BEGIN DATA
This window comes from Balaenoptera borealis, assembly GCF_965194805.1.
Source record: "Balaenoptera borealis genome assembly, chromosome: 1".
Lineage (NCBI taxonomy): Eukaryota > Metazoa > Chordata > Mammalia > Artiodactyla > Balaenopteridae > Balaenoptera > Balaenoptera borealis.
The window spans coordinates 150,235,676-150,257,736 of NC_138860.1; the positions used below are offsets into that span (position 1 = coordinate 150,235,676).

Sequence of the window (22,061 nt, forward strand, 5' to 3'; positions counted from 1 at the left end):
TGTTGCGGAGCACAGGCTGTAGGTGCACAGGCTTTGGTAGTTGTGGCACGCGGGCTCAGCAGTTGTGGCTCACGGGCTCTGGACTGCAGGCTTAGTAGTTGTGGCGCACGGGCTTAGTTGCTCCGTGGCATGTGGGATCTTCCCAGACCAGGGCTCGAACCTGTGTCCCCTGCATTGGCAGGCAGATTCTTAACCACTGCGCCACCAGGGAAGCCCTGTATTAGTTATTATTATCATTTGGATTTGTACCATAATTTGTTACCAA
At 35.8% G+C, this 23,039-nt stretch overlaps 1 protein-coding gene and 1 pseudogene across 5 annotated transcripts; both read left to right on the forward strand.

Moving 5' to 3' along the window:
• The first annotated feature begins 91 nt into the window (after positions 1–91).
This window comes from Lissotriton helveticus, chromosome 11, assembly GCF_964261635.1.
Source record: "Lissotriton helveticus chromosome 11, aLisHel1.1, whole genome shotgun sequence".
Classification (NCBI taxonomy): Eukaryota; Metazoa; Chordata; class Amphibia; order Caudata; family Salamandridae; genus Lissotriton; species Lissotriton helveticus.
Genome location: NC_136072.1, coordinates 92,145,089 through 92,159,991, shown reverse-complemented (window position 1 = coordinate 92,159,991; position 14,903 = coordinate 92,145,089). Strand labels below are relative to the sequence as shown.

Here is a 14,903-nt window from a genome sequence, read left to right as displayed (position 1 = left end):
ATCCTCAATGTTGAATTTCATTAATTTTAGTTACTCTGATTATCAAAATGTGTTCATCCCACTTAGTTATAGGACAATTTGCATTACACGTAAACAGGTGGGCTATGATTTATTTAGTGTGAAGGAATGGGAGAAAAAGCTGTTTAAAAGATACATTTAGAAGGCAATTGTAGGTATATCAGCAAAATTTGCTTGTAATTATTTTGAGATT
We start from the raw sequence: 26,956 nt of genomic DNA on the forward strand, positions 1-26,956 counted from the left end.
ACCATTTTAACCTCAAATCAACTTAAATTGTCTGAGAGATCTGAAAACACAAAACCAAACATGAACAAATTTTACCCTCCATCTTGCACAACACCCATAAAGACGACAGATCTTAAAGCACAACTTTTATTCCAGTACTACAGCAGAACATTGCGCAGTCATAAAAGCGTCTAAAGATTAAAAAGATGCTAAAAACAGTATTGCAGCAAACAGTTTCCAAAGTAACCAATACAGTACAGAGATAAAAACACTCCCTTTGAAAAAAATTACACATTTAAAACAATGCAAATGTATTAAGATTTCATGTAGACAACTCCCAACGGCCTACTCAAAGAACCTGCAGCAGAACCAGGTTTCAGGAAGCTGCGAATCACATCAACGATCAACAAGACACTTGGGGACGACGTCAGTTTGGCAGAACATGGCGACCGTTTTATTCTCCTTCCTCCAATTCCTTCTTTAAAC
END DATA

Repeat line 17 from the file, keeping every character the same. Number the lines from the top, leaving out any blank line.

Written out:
ACCATTTTAACCTCAAATCAACTTAAATTGTCTGAGAGATCTGAAAACACAAAACCAAACATGAACAAATTTTACCCTCCATCTTGCACAACACCCATAAAGACGACAGATCTTAAAGCACAACTTTTATTCCAGTACTACAGCAGAACATTGCGCAGTCATAAAAGCGTCTAAAGATTAAAAAGATGCTAAAAACAGTATTGCAGCAAACAGTTTCCAAAGTAACCAATACAGTACAGAGATAAAAACACTCCCTTTGAAAAAAATTACACATTTAAAACAATGCAAATGTATTAAGATTTCATGTAGACAACTCCCAACGGCCTACTCAAAGAACCTGCAGCAGAACCAGGTTTCAGGAAGCTGCGAATCACATCAACGATCAACAAGACACTTGGGGACGACGTCAGTTTGGCAGAACATGGCGACCGTTTTATTCTCCTTCCTCCAATTCCTTCTTTAAAC